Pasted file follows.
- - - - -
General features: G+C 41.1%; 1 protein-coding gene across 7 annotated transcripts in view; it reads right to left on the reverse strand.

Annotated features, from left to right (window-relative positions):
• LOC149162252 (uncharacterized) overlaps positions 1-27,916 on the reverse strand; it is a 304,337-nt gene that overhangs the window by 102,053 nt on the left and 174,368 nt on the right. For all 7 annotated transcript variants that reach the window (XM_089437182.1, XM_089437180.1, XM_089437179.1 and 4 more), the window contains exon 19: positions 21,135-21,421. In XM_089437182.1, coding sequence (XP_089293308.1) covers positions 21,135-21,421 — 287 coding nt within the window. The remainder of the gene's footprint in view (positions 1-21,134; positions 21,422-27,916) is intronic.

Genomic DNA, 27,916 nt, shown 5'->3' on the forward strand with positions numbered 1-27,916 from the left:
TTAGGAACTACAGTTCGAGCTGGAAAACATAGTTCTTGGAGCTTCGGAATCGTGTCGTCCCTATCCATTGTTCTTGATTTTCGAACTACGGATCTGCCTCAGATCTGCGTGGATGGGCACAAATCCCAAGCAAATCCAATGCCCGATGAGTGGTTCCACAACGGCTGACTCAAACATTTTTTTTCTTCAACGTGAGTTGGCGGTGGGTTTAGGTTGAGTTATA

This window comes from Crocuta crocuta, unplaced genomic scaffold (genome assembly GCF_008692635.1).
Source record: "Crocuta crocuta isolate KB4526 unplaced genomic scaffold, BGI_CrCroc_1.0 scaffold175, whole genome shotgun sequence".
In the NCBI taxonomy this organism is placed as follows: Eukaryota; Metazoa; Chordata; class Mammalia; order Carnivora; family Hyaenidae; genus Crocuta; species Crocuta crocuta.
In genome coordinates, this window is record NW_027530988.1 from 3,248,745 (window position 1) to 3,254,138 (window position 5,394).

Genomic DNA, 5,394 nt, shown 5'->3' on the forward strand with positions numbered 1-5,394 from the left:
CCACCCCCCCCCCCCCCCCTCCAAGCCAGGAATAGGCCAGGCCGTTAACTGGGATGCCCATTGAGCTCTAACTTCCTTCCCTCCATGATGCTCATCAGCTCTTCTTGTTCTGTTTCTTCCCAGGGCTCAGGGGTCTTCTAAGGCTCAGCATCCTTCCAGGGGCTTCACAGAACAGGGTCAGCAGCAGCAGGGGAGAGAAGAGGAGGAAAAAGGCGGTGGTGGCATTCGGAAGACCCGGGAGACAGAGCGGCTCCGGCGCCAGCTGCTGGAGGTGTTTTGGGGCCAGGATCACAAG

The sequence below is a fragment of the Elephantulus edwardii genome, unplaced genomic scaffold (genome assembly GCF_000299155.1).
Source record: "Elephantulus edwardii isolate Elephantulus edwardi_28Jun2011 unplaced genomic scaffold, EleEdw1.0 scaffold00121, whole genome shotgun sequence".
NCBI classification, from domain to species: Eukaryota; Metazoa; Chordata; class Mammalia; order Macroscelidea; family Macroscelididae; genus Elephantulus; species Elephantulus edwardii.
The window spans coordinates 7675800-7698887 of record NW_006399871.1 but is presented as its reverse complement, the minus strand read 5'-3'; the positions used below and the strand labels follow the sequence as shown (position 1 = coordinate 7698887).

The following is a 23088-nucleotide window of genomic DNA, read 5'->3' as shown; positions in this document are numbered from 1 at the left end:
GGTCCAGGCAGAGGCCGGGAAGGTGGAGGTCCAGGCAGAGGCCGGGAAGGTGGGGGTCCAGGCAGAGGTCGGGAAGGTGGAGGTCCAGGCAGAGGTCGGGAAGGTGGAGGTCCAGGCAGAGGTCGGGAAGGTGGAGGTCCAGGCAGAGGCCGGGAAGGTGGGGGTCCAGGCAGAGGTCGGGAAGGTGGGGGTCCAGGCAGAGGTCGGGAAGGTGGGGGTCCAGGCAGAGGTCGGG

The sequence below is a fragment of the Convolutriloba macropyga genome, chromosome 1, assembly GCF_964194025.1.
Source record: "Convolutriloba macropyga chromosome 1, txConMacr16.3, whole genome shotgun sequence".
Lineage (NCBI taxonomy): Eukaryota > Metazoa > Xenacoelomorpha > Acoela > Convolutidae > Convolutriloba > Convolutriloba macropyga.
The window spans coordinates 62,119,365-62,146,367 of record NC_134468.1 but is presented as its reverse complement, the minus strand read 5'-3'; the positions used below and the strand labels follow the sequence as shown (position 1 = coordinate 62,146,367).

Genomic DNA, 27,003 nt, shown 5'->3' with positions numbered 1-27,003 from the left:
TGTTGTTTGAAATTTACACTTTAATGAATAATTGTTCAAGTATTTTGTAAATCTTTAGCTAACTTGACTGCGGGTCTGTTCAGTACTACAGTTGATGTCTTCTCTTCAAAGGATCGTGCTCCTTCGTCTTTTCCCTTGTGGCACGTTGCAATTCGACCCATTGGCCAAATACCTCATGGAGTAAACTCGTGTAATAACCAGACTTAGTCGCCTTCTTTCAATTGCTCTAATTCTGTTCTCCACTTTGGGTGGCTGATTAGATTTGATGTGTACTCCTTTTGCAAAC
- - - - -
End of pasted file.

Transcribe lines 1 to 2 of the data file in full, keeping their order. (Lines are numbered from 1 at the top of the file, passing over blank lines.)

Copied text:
General features: G+C 41.1%; 1 protein-coding gene across 7 annotated transcripts in view; it reads right to left on the reverse strand.

Annotated features, from left to right (window-relative positions):